Who will be the Fed’s new vice chair? President Biden appointed the Federal Reserve’s Lael Brainard to be his top economic adviser this week, but has yet to name her replacement. One person reportedly in the running is Austan Goolsbee, the Chicago Fed President, whose position on interest rates is more centrist than Brainard’s dovish stance.
How to sound smart at a party: ChatGPT
Just when you have finally caught up on crypto, small talk has turned to ChatGPT, a massively popular chatbot that has kicked off an A.I. arms race at big tech companies. If you don’t have time to understand the complicated technology under the hood, never fear: We asked Kevin Roose, a technology columnist at The Times, for some lines to use (and avoid) in a conversation.
Say this: “ChatGPT’s versatility is amazing, but I wonder if large language models can ever solve the hallucination problem.”
Why? Chatbots like ChatGPT generate new text, and they don’t care whether it’s true or not. As Kevin found out in a conversation with Bing’s A.I. chatbot this week in which the A.I. professed its love for him, sometimes the stuff they make up can be disturbing.
Don’t say this: “I use ChatGPT for math.”
Why? The technology works by scanning massive amounts of text and then developing a model to predict which words come next in a sentence. But it’s notoriously error-prone at crunching numbers, hallucinating wrong answers (see above) while insisting it’s correct.
“There’s no contact, I don’t have 300-pound guys falling on top of me. It’s just a matter of shooting the lowest score.”
— Tiger Woods, on why the nature of golf makes it possible to ignore ordinary retirement timelines for athletes.
Taking down a Chinese spy balloon, by the numbers
The downing of a Chinese spy balloon and three takedowns of mysterious (but likely innocuous) U.F.O.s continue to transfix the public. Little is known about the military operations that intercepted these objects flying over the United States and Canada — but we do know they weren’t exactly cheap.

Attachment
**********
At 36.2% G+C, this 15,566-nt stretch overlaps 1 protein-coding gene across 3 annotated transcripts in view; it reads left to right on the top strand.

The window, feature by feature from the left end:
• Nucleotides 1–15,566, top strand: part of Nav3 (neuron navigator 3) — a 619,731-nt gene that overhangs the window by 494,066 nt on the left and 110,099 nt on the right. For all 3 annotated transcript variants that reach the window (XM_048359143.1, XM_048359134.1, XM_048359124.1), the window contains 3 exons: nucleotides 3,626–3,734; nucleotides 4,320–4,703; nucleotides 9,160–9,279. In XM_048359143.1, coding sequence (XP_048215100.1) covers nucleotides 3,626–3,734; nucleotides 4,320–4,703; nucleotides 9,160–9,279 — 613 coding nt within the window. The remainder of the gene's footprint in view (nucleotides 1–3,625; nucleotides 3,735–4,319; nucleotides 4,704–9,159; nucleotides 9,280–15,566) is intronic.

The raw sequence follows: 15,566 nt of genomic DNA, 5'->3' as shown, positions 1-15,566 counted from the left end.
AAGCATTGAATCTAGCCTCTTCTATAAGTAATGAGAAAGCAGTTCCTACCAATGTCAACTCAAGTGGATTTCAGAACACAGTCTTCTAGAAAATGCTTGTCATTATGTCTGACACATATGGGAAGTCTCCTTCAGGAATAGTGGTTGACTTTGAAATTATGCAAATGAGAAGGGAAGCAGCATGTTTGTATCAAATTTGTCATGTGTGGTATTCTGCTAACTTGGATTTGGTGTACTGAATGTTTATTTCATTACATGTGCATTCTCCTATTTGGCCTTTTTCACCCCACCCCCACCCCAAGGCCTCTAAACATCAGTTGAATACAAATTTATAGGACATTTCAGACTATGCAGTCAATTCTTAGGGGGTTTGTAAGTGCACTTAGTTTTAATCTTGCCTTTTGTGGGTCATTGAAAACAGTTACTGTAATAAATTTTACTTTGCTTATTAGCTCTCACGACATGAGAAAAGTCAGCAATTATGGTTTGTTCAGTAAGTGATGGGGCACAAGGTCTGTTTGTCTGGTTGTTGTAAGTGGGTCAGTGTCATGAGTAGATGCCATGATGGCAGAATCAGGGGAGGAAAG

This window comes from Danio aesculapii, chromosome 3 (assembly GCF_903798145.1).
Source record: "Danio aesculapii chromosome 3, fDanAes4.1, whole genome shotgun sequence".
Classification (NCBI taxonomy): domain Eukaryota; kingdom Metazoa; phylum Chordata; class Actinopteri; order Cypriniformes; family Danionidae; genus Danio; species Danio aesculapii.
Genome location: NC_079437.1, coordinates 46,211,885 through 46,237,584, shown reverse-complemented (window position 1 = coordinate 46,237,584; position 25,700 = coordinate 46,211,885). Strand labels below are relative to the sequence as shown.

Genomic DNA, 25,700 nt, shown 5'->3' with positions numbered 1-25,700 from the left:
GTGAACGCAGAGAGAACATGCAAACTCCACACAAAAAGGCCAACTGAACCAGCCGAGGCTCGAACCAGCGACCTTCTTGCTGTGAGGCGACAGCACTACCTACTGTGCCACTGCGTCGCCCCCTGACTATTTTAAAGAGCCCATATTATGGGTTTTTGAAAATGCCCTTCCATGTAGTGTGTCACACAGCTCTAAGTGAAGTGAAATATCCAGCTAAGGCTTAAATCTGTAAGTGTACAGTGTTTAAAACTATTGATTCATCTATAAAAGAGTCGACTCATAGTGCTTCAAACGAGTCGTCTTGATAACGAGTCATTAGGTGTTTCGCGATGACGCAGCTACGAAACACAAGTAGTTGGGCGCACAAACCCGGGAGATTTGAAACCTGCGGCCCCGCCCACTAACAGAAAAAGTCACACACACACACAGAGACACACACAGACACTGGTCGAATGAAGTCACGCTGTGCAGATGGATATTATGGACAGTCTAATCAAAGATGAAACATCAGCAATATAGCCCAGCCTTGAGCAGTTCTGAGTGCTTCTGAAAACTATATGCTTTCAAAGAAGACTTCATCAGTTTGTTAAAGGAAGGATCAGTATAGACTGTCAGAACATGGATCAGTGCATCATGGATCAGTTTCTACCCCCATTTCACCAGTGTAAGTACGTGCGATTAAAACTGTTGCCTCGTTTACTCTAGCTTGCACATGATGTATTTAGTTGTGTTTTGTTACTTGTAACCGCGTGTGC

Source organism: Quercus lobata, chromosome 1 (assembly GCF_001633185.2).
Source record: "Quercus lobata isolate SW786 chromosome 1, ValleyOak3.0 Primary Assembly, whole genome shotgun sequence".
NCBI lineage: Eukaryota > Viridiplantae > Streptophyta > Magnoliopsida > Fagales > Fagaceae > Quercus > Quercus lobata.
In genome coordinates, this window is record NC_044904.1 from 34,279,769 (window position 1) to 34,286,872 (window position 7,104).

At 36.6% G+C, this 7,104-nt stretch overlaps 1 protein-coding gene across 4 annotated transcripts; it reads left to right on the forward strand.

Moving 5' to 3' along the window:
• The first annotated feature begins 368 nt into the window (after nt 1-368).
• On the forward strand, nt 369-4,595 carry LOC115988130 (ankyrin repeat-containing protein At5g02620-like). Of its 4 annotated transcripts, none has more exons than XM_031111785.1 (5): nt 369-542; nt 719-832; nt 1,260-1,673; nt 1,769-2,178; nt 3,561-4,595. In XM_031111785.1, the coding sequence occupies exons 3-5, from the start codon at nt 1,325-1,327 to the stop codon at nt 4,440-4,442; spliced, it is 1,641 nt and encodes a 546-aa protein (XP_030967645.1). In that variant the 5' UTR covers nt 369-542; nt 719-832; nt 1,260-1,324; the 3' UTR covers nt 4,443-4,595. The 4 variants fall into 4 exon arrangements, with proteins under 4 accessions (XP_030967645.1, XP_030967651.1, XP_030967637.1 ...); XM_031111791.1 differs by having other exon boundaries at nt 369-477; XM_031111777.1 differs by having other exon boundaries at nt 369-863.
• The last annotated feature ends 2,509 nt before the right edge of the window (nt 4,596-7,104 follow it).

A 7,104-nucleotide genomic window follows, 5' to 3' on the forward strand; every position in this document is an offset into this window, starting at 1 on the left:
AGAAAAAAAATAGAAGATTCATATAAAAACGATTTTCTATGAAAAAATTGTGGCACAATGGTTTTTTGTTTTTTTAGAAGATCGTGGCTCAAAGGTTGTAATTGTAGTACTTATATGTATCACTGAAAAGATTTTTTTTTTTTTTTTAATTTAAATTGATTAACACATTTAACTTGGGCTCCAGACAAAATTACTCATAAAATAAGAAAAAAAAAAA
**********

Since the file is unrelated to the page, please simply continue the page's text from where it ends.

$143 million: The price of an F-22 Raptor, the plane built by Lockheed Martin and Boeing that was used in the first three takedowns. It’s considered one of the most expensive fighter planes ever built.
$439,000: The price of one Raytheon AIM-9X sidewinder, the type of missile used to shoot the objects down, according to Bloomberg. The Pentagon used at least five of the missiles.
$400 billion: The combined market cap of the three firms — Boeing, Lockheed Martin and Raytheon — behind these missions. Stock of the latter two are trading near all-time highs, and Boeing’s shares are up nearly 10 percent since the start of Russia’s invasion of Ukraine.
Basically zero: The cost of shooting down the balloon and U.F.O.s is “not even a rounding error” in the U.S. military’s roughly $770 billion budget, according to Zach Rosenberg of Janes, the defense and intelligence firm.
On our radar: $1,400 robot shoes
Most people don’t think of walking as an outdated technology, but a Pittsburgh start-up called Shift Robotics says “the way we walk is stuck in the past.” Positioned as a safer alternative to a scooter or bike, the company’s Moonwalkers strap on to normal shoes and increase the speed of walking to about 7 m.p.h., a decent running pace. A reviewer for Fast Company said wearing the shoes, which for now are only available for preorder, “feels a bit like being on a moving walkway.” Are the $1,400 shoes the next Segway — a promising high-tech solution to urban transportation that ends up working better as a gimmick — or the future of micro-mobility? It’s hard to know until they start shipping, which the company expects to happen this summer.